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Require Help.by AraProdieur
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#1
Aug2807, 09:57 PM

P: 27

1. The problem statement, all variables and given/known data
Vector A has a magnitude of 11 and points in the positive xdirection. Vector B has a magnitude of 22 and makes an angle of 32 degrees with the positive xaxis. What is the magnitude of Vector A minus Vector B? 2. Relevant equations 3. The attempt at a solution 


#2
Aug2807, 10:00 PM

HW Helper
P: 4,124

Can you describe where you're getting stuck and what you tried?



#3
Aug2807, 10:01 PM

P: 27

I also have another question whereas it states: Use the method of components to find the magnitude and direction of the vector sum R1 where R1= A + B. The Vector A= 15.2 m at an angle alpha= 180 degrees from the positive horizontal axis, and Vector B = 17.2 m at an angle Beta= 41.3 degrees from the positive horizontal axis. Answer in meters. Answer in units of m.
What is the angle, theta 1, from the positive horizontal axis of the vector sum, R 1? What is the magnitude of the vector difference R 2 where R 2= Vector A  Vector B? What is the angle, theta 2, of the resulting vector? What is the magnitude of the vector difference R 3 where R 3= B  A? What is the angle, theta 3, of the resulting vector? 


#4
Aug2807, 10:02 PM

P: 27

Require Help.



#5
Aug2807, 10:05 PM

P: 1,294

draw a llgm with two vectors A and B,
you have found one diagonal, just find other one, and it would be A  B or, reverse the direction of vector B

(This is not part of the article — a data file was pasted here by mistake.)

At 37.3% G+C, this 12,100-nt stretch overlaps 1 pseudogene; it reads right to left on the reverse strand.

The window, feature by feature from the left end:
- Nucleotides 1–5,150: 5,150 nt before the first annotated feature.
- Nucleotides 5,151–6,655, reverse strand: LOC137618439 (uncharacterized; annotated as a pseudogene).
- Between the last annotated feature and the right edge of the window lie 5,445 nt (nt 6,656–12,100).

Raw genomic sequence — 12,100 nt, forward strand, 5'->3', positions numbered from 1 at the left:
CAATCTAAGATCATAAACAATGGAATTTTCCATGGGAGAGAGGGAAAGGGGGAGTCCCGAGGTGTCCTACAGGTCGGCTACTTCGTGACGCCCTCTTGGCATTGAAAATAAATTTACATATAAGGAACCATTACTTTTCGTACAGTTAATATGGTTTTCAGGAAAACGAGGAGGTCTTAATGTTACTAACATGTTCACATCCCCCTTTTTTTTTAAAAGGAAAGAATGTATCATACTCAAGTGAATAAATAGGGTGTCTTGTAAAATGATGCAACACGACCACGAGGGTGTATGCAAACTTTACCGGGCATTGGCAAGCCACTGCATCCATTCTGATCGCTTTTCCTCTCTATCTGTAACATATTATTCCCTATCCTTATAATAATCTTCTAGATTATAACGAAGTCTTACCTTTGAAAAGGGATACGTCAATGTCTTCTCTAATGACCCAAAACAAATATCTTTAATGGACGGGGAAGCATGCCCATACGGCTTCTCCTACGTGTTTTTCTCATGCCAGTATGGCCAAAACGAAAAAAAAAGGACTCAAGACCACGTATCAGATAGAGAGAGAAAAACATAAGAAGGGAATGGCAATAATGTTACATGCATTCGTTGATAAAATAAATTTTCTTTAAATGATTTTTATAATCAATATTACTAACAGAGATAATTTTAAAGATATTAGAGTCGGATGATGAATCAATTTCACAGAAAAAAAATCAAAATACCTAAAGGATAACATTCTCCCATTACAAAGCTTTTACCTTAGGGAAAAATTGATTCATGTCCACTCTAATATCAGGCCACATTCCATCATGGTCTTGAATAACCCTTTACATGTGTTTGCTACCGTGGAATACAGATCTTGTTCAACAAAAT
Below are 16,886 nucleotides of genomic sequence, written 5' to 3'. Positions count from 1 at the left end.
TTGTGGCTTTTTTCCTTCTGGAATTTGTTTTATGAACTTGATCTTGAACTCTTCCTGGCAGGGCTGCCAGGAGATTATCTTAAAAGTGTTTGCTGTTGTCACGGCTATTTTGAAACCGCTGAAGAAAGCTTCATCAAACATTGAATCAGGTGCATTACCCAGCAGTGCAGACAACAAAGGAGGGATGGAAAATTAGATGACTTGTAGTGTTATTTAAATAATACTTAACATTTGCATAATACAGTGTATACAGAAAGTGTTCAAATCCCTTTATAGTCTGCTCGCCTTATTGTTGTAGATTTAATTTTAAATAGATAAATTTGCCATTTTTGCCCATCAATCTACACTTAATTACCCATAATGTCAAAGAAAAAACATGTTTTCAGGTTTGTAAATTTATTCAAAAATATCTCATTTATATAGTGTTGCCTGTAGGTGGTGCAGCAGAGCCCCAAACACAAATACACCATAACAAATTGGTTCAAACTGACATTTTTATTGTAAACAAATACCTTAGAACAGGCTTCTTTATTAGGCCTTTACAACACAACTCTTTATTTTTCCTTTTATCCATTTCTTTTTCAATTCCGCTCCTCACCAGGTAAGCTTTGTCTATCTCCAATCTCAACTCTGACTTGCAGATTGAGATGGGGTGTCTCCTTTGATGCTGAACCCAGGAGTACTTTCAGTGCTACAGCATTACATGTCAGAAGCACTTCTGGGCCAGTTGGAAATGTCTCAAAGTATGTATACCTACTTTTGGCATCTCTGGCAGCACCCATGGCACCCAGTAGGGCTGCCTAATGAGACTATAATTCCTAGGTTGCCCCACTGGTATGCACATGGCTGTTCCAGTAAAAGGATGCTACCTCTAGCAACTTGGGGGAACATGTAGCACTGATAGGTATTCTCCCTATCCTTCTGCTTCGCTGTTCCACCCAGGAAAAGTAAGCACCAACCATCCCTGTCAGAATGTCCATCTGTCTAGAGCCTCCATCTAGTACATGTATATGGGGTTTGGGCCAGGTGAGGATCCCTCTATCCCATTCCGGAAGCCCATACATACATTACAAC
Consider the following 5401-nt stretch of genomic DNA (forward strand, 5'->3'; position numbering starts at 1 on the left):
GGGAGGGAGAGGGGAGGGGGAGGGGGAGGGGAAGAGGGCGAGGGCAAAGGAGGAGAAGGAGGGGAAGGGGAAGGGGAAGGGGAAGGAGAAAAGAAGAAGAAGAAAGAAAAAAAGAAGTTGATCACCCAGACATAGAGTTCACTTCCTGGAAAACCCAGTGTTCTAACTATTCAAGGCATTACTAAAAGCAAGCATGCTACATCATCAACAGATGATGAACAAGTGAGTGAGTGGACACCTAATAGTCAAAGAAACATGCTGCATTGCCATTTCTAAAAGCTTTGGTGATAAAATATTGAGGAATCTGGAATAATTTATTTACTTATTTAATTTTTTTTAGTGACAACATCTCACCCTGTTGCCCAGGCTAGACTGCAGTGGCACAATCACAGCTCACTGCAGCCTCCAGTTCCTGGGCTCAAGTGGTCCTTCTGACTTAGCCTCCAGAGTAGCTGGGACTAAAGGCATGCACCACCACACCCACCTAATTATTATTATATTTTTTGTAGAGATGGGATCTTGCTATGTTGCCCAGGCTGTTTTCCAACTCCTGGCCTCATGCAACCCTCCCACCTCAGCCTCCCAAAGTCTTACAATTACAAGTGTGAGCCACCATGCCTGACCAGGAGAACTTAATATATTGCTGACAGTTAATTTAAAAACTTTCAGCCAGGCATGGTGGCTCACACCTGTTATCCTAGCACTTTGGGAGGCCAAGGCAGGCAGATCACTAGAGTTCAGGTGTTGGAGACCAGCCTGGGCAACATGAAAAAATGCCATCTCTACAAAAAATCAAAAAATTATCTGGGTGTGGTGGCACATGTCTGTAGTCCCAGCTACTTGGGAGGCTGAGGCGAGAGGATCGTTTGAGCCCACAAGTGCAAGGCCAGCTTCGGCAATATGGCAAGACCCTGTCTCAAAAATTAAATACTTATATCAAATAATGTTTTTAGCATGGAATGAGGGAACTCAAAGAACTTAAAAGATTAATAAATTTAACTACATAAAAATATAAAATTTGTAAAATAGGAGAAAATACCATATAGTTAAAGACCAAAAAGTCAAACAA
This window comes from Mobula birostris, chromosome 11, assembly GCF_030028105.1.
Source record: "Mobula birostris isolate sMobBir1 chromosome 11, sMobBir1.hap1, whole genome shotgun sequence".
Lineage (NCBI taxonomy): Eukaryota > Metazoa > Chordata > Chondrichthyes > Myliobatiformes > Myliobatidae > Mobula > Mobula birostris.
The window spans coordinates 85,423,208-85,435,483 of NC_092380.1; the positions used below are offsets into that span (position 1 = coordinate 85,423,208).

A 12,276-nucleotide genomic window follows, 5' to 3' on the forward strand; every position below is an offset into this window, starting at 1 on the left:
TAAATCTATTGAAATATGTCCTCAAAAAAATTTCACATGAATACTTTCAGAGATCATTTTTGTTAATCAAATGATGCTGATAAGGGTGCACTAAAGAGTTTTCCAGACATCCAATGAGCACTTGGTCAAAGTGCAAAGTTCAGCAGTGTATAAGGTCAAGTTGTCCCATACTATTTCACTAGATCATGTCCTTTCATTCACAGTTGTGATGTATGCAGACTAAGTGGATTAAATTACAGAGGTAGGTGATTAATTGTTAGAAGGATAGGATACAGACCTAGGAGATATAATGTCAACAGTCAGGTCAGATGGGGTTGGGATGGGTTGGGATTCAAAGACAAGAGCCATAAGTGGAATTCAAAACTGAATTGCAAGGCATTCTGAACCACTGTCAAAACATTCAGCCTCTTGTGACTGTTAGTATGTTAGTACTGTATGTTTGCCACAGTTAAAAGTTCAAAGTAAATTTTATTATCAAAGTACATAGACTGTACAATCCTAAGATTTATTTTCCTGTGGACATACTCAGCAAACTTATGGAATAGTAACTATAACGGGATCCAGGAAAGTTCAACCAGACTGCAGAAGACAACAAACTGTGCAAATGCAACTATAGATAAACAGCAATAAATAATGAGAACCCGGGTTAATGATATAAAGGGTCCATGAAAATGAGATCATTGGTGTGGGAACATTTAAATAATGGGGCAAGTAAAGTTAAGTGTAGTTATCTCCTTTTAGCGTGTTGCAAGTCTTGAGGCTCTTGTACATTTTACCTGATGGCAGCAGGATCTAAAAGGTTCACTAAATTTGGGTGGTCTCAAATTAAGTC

#6
Aug2807, 10:07 PM

HW Helper
P: 4,124

another idea... draw both vectors originating from the same point... what is the vector joining the arrow ends of B and A? 


#7
Aug2807, 10:08 PM

P: 27

Yes, I know what you are referring to about the B pertaining to its opposite direction, but the problem is I only know how to find the resultant magnitude for A + B and don't know how to find it for A  B because it's different since it's only two vectors and not more. 


#8
Aug2807, 10:10 PM

P: 27




#9
Aug2807, 10:11 PM

HW Helper
P: 4,124




#10
Aug2807, 10:13 PM

HW Helper
P: 4,124




#11
Aug2807, 10:14 PM

P: 27




#12
Aug2807, 10:15 PM

P: 27




#13
Aug2807, 10:20 PM

HW Helper
P: 4,124

if you calculate the x component (call it x) and y component (call it y) of A+B... then you can use the pythagorean theorem to calculate the magnitude... so maginitude = [tex]\sqrt{x^2 + y^2}[/tex] but this is not equal to [tex]\sqrt{A^2 + B^2}[/tex] ie: A and B are not the x and y components of A+B... 


#14
Aug2807, 10:22 PM

P: 27




#15
Aug2807, 10:23 PM

HW Helper
P: 4,124

Have you studied the law of cosines and the law of sines for triangles (nonright triangles)?
EDIT: You can also calculate the xcomponent of AB, and the ycomponent of AB... then use pythogrean theorem. Both approaches are good... it's up to you... 


#16
Aug2807, 10:28 PM

P: 27




#17
Aug2807, 10:32 PM

P: 27




#18
Aug2807, 10:34 PM

HW Helper
P: 4,124

you've got the triangle made up of A, B, and AB... You already know A, B and the angle between these two... So you've got a triangle where you know two sides, and the angle between the two sides... you want the third side... do you see how to use the cosine rule here to calculate the third side? 


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